Six Facts About Inauguration Day

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So, today’s the day, the day that President-Elect Biden is going to be sworn in as the forth-sixth president of the United States. In light of this rather monumental happening, I figured I’d give y’all a little overview of Inauguration Day.

One: Inauguration Day Used to Be March 4

For over 100 years, incoming presidents were officially inaugurated on March 4 of the year following their election. Congress officially established this date in 1789 after George Washington was delayed for eight weeks because of a winter storm. However, Congress began to rethink this date after the chaos of the 1860 election. Abraham Lincoln’s election was met with dramatic opposition and during the four months between his election and inauguration, seven states seceded from the Union. Sitting president James Buchanan did nothing in response to the secessions, leaving the dire situation to Lincoln.

Two: The 20th Amendment Established January 20th as the New Inauguration Day

The 20th Amendment, ratified on January 23, 1933, moved Inauguration Day up to January 20th and the first meeting of the new Congress to January 3rd. Inauguration Day always falls on January 20th unless it falls on a Sunday, in which case, the public swearing in falls on the 21st. Franklin D. Roosevelt was the first president to be inaugurated on the new date, on January 20, 1937.

Three: The President’s Oath Comes Directly From the Constitution

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The president is required to repeat the following oath:

“I do solemnly swear (or affirm) that I will faithfully execute the Office of President of the United States, and will to the best of my Ability, preserve, protect and defend the Constitution of the United States.”

This quote comes directly from the Constitution itself. Notice the key point of this oath? To preserve, protect and defend the Constitution of the United States. It doesn’t say “to preserve, protect, and defend the United States” or the “citizens of the United States” or the “laws of the United States”. No, it says to preserve, protect and defend the Constitution of the United States.

The founders knew that the Constitution, the one thing protecting the people from government itself, was the most important aspect of the new government. Those in government should be allegiant to it first before anything else.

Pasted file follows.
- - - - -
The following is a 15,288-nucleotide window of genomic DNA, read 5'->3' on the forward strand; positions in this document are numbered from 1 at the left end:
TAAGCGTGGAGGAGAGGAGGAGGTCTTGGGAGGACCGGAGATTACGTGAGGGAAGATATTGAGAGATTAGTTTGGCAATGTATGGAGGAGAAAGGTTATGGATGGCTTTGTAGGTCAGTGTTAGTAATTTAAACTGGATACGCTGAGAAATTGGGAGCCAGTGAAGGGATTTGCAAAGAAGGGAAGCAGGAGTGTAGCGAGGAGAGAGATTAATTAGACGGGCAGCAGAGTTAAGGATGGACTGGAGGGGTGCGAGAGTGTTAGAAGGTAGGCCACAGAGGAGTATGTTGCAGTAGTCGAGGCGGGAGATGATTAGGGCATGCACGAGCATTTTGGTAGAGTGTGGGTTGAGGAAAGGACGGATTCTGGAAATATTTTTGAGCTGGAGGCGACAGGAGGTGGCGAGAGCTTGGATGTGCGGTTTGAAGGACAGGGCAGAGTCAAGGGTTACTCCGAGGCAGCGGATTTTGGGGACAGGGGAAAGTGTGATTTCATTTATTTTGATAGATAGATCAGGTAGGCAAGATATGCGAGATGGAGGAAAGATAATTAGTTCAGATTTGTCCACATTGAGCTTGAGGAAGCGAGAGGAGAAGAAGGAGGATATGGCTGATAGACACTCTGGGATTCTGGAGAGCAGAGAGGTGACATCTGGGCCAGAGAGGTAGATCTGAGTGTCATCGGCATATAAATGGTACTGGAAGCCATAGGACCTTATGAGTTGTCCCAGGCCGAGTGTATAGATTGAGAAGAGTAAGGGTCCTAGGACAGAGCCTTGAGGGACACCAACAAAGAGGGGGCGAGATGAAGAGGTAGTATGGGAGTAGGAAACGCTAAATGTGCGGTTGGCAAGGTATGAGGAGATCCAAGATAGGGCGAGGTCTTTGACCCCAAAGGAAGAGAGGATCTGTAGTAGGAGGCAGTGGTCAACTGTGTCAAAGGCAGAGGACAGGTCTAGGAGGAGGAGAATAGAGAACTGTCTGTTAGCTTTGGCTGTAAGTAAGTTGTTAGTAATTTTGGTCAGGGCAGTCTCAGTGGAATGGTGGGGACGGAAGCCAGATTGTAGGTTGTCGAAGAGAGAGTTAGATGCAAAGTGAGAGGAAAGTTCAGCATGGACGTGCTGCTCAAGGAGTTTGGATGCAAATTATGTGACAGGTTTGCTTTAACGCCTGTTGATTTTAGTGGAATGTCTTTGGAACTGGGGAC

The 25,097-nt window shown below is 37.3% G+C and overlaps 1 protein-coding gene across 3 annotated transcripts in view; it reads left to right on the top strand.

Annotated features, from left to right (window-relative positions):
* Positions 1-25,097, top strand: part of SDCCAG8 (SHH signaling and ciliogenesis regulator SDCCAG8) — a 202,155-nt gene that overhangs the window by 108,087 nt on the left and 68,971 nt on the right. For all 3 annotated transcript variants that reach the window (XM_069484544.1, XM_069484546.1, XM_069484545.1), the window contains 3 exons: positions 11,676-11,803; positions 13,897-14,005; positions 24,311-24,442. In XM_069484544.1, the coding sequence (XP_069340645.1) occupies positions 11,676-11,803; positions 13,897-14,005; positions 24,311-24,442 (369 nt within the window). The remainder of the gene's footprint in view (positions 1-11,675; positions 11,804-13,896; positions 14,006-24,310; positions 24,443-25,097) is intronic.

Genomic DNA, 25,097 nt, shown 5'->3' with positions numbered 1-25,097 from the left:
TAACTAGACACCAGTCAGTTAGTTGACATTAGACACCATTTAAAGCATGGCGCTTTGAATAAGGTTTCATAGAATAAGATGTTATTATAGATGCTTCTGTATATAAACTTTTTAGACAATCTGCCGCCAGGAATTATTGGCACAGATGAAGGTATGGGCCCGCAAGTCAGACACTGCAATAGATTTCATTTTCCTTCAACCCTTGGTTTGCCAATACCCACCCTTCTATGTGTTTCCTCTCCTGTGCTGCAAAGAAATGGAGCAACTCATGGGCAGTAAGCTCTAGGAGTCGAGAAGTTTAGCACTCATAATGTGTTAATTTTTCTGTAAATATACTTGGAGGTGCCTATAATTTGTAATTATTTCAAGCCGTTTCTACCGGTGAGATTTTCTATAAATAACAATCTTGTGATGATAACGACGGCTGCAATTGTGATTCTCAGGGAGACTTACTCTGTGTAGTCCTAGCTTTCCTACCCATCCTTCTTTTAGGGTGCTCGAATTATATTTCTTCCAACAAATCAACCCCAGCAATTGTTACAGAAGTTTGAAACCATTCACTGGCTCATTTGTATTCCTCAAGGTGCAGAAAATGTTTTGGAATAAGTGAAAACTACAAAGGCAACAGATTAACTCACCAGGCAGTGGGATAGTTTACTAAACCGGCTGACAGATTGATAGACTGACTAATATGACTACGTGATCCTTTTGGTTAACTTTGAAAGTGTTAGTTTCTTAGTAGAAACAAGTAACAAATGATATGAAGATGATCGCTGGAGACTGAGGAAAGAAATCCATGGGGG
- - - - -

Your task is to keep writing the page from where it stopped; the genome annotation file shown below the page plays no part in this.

Four: John Adams Was the First President to Boycott His Successors’ Inauguration

Though John Adams and Thomas Jefferson had been friends, by the time Jefferson was elected as the third president of the United States, the two had become political rivals. Thus, Adams decided to leave Washington hours before the event and head home to Massachusetts. John Quincy Adams did the same twenty-eight years later when he boycotted Andrew Jackson’s inauguration.

Hence, Donald Trump is not the only president who has chosen to boycott his predecessors inauguration.

Five: George Washington’s Inaugural Address Was Just 135 Words Long

Washington was always known as a man of few words (something our politicians could learn from) and said only 135 words when he accepted the role as the United States’ first president. The role of president was a much smaller role at the time and required less pomp and circumstance.

Six: Inauguration Means “Inducting Into Office With Solemnity”

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The word “inauguration” means: “The act of inducting into office with solemnity; investiture with office by appropriate ceremonies.” Being inaugurated is indeed a solemn occasion as is the responsibility of the position being sworn into. No matter the position or role, any public office position is of upmost importance and gravity.


Today Joe Biden is supposed to be inaugurated into office. Our country is going to change. There’s no denying that. I’m not going to write here all that I think could or may change as this new administration takes the reins of this government, but I will say, without a doubt, that this country will change.

It is a solemn occasion indeed.

The Liberty Belle

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